Serf City: Life is Feudal
Description official description
A strategy game with cartoony graphics and an innocent line in humour. At the start of the level you choose a starting point, the intention being to get lots of flat land as well as resources to mine and ideally existing sources of trees, stones and water (for fish). Your people are vying for supremacy with up to 3 others.
The gameplay focuses on resource management. Each building requires a certain amount of wood (and stones for some of them) to be constructed and requires particular resources to perform its function successfully. Food must be produced (either fish, bread (requiring a windmill, grain-farmer and baker) or pork (requiring a pig-farmer and butcher as well as the grain-farm) to feed the people working in mines to produce the iron, coal and gold (as well as additional stones).
Huts and Watch-Towers are built to expand your territory, sometimes at the expense of an enemy's land (clever play involves targeting an area where your opponent has a crucial building, thus compromising his production).
To finally win the level, you must defeat your opponents. Combat is fought one-at-a-time by the little soldiers and a victory results in all surrounding buildings being lost.
The game features 30 preset missions. 6 tutorials missions will help beginners to learn the game mechanics. The game also offers the possibility to play semi-randomly (based on a 16-number key) generated maps. The map size varies from small maps, for quick matches, to large maps to, depending on how much RAM is available, huge maps, for very long matches as the fact that the in-game statistics can be displayed on a 50-hour scale illustrates. These semi-random maps can be played in single-player mode but can also be played by 2 players on one system, if you have 2 mice, in which case the screen is vertically split.
- 工人物语 - Simplified Chinese spelling
Credits (Amiga version)
Average score: 88% (based on 30 ratings)
Average score: 3.9 out of 5 (based on 84 ratings with 3 reviews)
The graphics are luscious, with an amazing amount of attention to detail as each of the professionals go about their business. I especially loved the animations of the fisherman and the miners.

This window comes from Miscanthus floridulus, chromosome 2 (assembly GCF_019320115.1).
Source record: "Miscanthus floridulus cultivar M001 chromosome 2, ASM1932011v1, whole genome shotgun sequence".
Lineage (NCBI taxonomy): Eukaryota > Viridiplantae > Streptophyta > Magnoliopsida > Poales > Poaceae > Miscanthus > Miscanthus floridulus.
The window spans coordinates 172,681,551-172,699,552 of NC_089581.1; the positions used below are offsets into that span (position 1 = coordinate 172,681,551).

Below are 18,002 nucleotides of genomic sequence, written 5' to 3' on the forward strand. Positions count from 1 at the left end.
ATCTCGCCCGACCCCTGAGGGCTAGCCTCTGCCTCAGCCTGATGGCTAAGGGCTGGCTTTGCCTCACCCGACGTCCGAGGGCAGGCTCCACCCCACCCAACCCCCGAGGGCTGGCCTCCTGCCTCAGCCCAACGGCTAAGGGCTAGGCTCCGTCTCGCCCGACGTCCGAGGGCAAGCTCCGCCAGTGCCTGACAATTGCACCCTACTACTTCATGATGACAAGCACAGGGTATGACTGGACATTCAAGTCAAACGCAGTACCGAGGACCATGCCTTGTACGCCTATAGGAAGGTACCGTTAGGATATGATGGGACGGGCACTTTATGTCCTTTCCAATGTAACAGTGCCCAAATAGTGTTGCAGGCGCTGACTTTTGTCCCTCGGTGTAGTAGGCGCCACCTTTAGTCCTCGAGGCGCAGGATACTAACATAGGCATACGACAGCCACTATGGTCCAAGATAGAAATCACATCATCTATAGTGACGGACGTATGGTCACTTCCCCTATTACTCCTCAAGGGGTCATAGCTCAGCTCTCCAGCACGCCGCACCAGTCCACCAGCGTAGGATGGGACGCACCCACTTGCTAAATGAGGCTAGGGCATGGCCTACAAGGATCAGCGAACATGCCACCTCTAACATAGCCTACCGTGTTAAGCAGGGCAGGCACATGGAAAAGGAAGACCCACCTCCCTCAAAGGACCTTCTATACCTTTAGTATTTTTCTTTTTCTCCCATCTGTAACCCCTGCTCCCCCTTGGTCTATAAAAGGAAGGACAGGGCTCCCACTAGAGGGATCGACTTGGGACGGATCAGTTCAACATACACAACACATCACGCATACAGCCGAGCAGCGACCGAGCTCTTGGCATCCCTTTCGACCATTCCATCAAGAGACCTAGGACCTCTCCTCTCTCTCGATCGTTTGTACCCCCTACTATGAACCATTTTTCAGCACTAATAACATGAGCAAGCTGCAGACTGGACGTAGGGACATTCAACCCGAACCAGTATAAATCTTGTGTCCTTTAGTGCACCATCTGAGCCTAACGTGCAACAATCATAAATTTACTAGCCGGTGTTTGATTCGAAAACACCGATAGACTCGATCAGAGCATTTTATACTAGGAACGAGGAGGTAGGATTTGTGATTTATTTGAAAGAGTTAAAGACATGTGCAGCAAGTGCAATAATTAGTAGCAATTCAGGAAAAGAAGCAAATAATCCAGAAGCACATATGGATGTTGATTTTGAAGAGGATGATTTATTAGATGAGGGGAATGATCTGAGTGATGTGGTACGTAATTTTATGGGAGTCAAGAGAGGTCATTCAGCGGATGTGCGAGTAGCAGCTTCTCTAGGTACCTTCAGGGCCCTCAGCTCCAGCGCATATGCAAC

The depth of the economic system in which every resource has its uses and must be correctly allocated, is staggering. The raw materials are chopped down, grown, mined or cut up, then transformed and assigned. When you run out of something, it's always your fault, and can be overcome thanks to the emergency program.
Constructing the road system takes practice, but allows for a myriad of routes ensuring no clogs.
Positioning your initial castle, and the guard huts and watchtowers to expand, is always a compromise, and, as ever, a small decision can have huge effects later. Make sure to get yourself as much mine land as possible, plus some smooth ground, and ideally waters for the fishing, as this is the easiest way to produce the food.
Another thing I love is the combat, both on attack and defence. The cutesy look conceals great depth and strategy, with the chance to target a specific hut so as to cut off or burn down a crucial part of their production chain - of course, they can do this to you as well.
It's a little too easy to make costly mistakes early on whose full repercussions are unpredictable, and don't unleash themselves for several hours' play, which is frustrating.
The Bottom Line
The introduction sequence sets the scene perfectly - making it clear that this is no dry functional strategy game. The basic concept of controlling a society by allocating resources to produce food, tools and weapons, via farming, mining, forestry and milling amongst others, and attacking the enemies to conquer the whole area. It's been done many times, before and since, but this series stands alone for many reasons
DOS · by Martin Smith (61) · 2003
Serf City is one of the games I used to play for hours and hours on the 386 (and later on the 486). Surpassed only by Civilization, this game had no real competition in the God department: an incredible combination of great music, good control, pleasent graphics and amazingly addictive gameplay. Though I like the Amiga version better (despite its lack of memory handicap) I have to admit the PC conversion is very true to the original and presents the user with an incredibly satisfying simulation of controlling ridiculous feudal territories.
It's repetitive, but otherwise damn near perfect.
The Bottom Line
A genius game. If you liked Civilization you will certainly like this one.